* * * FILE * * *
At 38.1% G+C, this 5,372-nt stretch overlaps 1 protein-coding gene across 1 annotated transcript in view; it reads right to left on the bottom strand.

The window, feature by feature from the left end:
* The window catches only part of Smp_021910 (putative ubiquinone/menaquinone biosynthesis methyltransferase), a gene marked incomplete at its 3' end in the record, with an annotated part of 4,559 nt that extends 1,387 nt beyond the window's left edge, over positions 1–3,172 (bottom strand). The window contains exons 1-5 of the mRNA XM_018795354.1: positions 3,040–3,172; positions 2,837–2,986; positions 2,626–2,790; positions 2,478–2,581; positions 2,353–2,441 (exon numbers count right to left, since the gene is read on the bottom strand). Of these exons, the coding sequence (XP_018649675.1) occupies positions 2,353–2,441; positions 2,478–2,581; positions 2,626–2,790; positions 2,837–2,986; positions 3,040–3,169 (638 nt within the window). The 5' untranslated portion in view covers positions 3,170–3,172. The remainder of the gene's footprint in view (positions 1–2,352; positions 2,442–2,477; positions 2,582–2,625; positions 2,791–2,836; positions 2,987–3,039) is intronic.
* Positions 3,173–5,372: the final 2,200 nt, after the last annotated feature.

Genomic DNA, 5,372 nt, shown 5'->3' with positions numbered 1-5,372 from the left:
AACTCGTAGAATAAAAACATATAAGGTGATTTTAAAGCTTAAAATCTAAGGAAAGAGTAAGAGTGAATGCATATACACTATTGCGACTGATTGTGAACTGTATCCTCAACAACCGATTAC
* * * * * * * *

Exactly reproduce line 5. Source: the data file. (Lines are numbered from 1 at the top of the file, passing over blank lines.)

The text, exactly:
Genomic DNA, 5,372 nt, shown 5'->3' with positions numbered 1-5,372 from the left: